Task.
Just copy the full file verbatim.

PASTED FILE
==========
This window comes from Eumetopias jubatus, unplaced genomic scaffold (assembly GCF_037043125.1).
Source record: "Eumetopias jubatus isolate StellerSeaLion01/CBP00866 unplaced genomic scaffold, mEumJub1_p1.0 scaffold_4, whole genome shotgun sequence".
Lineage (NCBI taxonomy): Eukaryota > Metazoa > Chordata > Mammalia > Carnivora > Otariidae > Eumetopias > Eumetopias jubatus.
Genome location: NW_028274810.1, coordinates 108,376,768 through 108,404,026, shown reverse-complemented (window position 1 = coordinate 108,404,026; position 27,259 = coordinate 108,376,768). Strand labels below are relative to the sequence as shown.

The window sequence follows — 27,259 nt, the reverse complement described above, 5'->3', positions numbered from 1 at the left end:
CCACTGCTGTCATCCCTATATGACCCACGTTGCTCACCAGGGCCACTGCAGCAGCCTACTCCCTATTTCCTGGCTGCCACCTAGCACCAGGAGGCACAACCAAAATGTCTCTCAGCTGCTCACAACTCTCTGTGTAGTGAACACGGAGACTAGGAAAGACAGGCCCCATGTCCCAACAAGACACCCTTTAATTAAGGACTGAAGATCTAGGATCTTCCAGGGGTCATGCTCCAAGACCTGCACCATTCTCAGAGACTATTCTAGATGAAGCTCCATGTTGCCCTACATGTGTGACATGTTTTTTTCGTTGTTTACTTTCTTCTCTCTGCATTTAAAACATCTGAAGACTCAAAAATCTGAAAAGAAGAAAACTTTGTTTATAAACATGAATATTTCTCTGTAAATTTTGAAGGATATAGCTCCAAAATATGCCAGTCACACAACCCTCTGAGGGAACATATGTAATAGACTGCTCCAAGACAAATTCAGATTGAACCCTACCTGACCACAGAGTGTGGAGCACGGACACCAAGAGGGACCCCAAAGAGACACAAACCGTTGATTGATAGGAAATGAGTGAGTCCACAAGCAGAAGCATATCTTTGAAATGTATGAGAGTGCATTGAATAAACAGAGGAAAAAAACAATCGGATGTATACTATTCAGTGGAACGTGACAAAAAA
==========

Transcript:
This window comes from Eumetopias jubatus, unplaced genomic scaffold (assembly GCF_037043125.1).
Source record: "Eumetopias jubatus isolate StellerSeaLion01/CBP00866 unplaced genomic scaffold, mEumJub1_p1.0 scaffold_4, whole genome shotgun sequence".
Lineage (NCBI taxonomy): Eukaryota > Metazoa > Chordata > Mammalia > Carnivora > Otariidae > Eumetopias > Eumetopias jubatus.
Genome location: NW_028274810.1, coordinates 108,376,768 through 108,404,026, shown reverse-complemented (window position 1 = coordinate 108,404,026; position 27,259 = coordinate 108,376,768). Strand labels below are relative to the sequence as shown.

The window sequence follows — 27,259 nt, the reverse complement described above, 5'->3', positions numbered from 1 at the left end:
CCACTGCTGTCATCCCTATATGACCCACGTTGCTCACCAGGGCCACTGCAGCAGCCTACTCCCTATTTCCTGGCTGCCACCTAGCACCAGGAGGCACAACCAAAATGTCTCTCAGCTGCTCACAACTCTCTGTGTAGTGAACACGGAGACTAGGAAAGACAGGCCCCATGTCCCAACAAGACACCCTTTAATTAAGGACTGAAGATCTAGGATCTTCCAGGGGTCATGCTCCAAGACCTGCACCATTCTCAGAGACTATTCTAGATGAAGCTCCATGTTGCCCTACATGTGTGACATGTTTTTTTCGTTGTTTACTTTCTTCTCTCTGCATTTAAAACATCTGAAGACTCAAAAATCTGAAAAGAAGAAAACTTTGTTTATAAACATGAATATTTCTCTGTAAATTTTGAAGGATATAGCTCCAAAATATGCCAGTCACACAACCCTCTGAGGGAACATATGTAATAGACTGCTCCAAGACAAATTCAGATTGAACCCTACCTGACCACAGAGTGTGGAGCACGGACACCAAGAGGGACCCCAAAGAGACACAAACCGTTGATTGATAGGAAATGAGTGAGTCCACAAGCAGAAGCATATCTTTGAAATGTATGAGAGTGCATTGAATAAACAGAGGAAAAAAACAATCGGATGTATACTATTCAGTGGAACGTGACAAAAAA